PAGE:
Batman: The Animated Series – “Robin’s Reckoning: Part II”

Robin's_Reckoning_Part_IIEpisode Number:  33

Original Air Date:  February 14, 1993

Directed by:  Dick Sebast

Written by:  Randy Rogel

First Appearance(s):  None

When we left off with “Robin’s Reckoning” last week, Batman was out trying to track down Tony Zucco (Thomas F. Wilson), he who murdered Robin’s parents. He was doing this while trying to keep Robin in the dark and on the sidelines, for what reason we’re not entirely sure. Robin wasn’t having any of it though, and once he realized what was going down he immediately chastised Batman over the radio and jumped on a Batcycle to go join in the manhunt. Even though it was not the first appearance of Robin in the series, “Robin’s Reckoning” was kind of a proper introduction to the Robin character. We see how his youthful enthusiasm contrasts with Batman’s more serious demeanor and we also learned why he’s a crime fighter as his origin is pretty much the same as Batman’s. We got to see how the two met in a very flashback heavy episode and the episode setup a pretty compelling story for this episode to continue.

The episode begins with Robin using a tracking device that’s in the Batcycle that is capable of homing in on the Batmobile. It would make sense for the two pieces of equipment to be able to communicate with each other in case Batman were to not come home one night due to an unfortunate accident or something. Unfortunately for Robin, the Batmobile alerts Batman that the tracking system has been engaged and he’s able to shut it down. This infuriates Robin, but he doesn’t dwell on the slight and instead vows to track down Zucco on his own like he did so many years ago. Cue the flashback!

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Alfred, you might want to get in here.

Yes, it’s another flashback. Perhaps you thought we were done with them after the prior episode. After all, the flashbacks there ended with Zucco getting away and Bruce being convinced that he needs to spend more time with Dick and less time trying to track down Zucco because it’s what Dick really needs most. That could have been enough to justify how Zucco was able to elude Batman all these years – when Batman halted his pursuit Tony cut town and never came back. Instead, we’re going to find out that it was a little more complicated than that.

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A young hero, a brutal pimp, and a hooker with a heart of gold.

The flashback begins with Bruce and Dick fencing with each other. Dick is impulsive and unable to land a strike on Bruce who tries to give him pointers. It’s a microcosm of their approach to crime fighting. Just before the two get into some real uncomfortable horseplay, Alfred interrupts to let Bruce know that Commissioner Gordon is here to see him. Bruce excuses himself to speak with Gordon and, naturally, Dick is able to slip away and eavesdrop. Turns out, Gordon has info on Zucco and says they’re closing in thanks to having the really brilliant idea of posting wanted fliers around the city. Unfortunately, there’s bad news too as they have intel suggesting he plans to skip town tonight and if he gets away they may never find him. This seems to suggest that either Gotham PD doesn’t get along with surrounding police forces for help or that Gordon has a low opinion of the FBI. At any rate, it’s no surprise so much crime occurs in Gotham if all you have to do to escape justice is simply leave town.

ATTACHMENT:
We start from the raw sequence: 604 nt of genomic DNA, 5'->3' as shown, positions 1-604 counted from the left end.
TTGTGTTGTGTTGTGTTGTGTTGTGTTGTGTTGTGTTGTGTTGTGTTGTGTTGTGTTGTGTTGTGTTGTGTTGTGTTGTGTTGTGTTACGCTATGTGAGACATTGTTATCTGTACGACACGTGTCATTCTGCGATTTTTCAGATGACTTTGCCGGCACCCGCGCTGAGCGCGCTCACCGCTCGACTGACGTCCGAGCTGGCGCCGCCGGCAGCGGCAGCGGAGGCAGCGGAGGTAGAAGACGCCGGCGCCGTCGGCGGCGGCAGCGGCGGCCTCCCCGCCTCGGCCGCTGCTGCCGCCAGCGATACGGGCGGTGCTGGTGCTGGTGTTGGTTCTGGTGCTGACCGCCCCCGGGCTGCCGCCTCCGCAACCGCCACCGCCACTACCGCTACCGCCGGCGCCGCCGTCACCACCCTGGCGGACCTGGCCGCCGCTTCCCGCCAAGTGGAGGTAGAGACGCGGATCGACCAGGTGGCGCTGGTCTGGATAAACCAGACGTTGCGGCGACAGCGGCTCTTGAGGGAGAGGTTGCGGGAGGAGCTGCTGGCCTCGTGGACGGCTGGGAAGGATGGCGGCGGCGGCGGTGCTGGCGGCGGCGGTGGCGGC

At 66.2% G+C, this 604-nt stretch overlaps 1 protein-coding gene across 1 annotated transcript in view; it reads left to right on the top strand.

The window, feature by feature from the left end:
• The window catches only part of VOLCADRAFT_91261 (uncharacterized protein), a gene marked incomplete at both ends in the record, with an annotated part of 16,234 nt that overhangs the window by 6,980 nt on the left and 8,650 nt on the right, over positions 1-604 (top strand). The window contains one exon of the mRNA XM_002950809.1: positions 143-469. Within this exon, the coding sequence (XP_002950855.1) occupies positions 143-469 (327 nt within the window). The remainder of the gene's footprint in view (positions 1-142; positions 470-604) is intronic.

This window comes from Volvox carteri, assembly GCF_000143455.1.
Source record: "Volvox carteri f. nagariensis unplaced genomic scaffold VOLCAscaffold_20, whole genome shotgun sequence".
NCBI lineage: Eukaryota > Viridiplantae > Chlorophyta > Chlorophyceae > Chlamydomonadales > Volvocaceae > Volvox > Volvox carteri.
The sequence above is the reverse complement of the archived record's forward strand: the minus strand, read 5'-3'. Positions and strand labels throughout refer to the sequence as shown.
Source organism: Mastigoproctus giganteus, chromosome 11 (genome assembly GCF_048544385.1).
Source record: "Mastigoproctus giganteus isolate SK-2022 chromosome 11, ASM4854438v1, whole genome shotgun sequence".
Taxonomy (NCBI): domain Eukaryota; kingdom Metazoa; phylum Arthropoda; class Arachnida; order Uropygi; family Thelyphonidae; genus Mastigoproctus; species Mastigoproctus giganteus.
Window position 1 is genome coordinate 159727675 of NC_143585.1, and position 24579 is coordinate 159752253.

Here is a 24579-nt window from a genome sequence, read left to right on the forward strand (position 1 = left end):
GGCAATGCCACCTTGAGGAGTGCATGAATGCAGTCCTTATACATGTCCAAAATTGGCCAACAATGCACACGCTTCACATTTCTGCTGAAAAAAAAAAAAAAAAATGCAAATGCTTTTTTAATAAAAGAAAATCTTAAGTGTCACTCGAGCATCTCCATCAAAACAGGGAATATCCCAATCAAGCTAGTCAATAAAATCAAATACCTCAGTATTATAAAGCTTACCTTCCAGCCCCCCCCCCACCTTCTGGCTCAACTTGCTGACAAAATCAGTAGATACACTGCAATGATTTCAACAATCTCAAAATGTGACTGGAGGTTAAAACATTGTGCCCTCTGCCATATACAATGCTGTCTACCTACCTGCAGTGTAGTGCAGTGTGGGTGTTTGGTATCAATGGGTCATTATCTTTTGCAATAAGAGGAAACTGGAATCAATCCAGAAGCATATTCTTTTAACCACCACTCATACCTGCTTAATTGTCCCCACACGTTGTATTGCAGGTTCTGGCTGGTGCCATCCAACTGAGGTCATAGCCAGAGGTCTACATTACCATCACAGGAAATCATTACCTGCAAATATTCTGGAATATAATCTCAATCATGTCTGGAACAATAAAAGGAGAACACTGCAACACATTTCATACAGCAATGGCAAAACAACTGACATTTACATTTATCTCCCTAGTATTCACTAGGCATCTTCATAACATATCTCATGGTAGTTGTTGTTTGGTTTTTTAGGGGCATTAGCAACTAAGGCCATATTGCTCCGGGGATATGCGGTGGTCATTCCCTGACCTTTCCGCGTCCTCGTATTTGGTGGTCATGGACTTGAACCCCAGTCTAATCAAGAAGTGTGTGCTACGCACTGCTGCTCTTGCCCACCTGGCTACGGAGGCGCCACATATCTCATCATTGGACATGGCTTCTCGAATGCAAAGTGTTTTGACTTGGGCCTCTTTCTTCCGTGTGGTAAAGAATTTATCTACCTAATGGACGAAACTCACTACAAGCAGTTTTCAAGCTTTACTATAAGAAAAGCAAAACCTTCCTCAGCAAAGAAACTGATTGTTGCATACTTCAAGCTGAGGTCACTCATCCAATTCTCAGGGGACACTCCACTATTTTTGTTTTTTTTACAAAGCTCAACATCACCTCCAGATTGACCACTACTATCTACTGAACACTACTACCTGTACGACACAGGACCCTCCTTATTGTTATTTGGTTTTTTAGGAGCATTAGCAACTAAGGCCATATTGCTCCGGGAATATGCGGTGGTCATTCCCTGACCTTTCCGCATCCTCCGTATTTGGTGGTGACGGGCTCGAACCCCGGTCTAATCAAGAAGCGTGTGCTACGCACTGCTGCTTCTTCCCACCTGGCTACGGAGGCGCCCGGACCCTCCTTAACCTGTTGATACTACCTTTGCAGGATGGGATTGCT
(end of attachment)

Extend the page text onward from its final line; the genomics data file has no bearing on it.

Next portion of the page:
Armed with this new information, Bruce sets out as Batman that night to try and nab Zucco once and for all. Also slipping out is young Dick armed with a nifty hat and the picture from one of the wanted posters. He heads to the rough part of town and starts looking for Zucco the old fashioned way. No one is really interested in helping him out, but he does stumble upon what appears to be a disagreement between a prostitute and her pimp. The pimp is dressed like basically every bad guy in this show in a three-piece tan suit and not garish traditional pimp attire. The two don’t say anything that confirms their situation, but he’s demanding she hand over some more money because he thinks she’s holding out on him. If she’s not a prostitute then I don’t know what their arrangement could possibly be. Dick isn’t going to stand for this though and he jumps to the woman’s defense. He’s able to dispatch of the slime ball and the two flee to a diner where the woman presumably pays for his meal. It’s there he gets a tip from the waitress who recognizes Zucco as some jerk who appears to be living around the wharf.